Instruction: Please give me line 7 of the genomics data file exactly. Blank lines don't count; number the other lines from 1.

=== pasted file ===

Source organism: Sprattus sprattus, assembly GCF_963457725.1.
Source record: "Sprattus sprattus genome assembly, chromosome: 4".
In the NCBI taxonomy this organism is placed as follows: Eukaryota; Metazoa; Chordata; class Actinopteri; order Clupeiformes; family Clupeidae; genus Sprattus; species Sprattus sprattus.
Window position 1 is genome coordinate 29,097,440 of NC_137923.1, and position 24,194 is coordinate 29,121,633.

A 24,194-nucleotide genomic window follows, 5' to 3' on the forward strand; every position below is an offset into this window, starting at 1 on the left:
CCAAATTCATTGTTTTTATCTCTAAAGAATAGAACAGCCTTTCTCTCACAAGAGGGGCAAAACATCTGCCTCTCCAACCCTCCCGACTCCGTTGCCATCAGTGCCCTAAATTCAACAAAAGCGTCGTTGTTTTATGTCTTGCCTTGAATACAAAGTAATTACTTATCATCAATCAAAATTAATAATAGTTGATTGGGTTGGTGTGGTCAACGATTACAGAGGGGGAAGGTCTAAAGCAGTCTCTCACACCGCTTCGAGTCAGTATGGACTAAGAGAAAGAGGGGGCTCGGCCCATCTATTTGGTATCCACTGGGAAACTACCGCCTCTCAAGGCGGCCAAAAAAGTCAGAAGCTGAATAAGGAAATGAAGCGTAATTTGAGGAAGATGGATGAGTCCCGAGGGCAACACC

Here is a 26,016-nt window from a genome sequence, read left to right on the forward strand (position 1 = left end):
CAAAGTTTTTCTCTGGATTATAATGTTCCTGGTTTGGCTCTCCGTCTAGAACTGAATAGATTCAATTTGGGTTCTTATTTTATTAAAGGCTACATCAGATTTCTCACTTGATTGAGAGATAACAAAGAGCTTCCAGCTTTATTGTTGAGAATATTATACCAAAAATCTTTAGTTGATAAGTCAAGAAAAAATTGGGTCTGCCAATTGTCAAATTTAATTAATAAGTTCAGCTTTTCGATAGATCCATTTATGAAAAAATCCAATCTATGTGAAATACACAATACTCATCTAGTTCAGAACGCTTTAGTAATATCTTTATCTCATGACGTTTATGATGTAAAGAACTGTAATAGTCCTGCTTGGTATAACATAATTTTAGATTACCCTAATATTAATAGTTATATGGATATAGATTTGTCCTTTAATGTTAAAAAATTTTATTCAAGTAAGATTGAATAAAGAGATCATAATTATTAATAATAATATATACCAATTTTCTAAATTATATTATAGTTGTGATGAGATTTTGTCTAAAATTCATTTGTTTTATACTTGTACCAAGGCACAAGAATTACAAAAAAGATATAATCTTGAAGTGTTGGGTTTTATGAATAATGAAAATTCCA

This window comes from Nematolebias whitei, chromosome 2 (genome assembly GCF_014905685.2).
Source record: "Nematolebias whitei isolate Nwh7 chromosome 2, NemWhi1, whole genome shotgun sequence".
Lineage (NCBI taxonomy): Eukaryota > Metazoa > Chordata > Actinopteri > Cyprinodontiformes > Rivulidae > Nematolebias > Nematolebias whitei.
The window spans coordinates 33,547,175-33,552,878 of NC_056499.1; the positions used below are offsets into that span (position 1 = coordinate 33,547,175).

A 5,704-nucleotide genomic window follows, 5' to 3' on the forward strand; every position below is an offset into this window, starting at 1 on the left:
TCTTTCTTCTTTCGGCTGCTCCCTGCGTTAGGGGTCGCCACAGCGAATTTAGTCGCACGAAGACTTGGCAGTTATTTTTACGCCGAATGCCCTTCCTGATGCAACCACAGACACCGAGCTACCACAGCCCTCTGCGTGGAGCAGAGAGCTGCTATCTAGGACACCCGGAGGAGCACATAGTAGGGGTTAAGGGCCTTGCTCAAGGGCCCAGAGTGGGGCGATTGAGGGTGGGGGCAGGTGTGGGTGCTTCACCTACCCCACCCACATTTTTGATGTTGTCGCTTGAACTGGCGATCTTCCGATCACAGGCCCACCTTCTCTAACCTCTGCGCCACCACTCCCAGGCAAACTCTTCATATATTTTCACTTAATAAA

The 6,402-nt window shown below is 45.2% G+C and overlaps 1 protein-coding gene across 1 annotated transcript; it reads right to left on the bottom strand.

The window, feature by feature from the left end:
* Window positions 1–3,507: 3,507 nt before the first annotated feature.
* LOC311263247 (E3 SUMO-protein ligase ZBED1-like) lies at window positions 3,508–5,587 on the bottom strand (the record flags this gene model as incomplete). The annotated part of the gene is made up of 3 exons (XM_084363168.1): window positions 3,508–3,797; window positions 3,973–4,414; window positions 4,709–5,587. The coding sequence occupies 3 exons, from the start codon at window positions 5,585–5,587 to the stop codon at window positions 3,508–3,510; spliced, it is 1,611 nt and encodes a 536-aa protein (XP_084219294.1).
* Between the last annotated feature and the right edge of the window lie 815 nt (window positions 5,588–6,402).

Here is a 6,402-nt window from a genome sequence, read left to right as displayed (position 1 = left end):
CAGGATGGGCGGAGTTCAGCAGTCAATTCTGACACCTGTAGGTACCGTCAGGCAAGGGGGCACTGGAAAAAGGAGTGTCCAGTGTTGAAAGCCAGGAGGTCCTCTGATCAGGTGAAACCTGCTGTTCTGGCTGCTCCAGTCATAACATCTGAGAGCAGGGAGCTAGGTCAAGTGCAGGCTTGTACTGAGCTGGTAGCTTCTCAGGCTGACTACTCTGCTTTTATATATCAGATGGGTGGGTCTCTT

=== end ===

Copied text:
Here is a 26,016-nt window from a genome sequence, read left to right on the forward strand (position 1 = left end):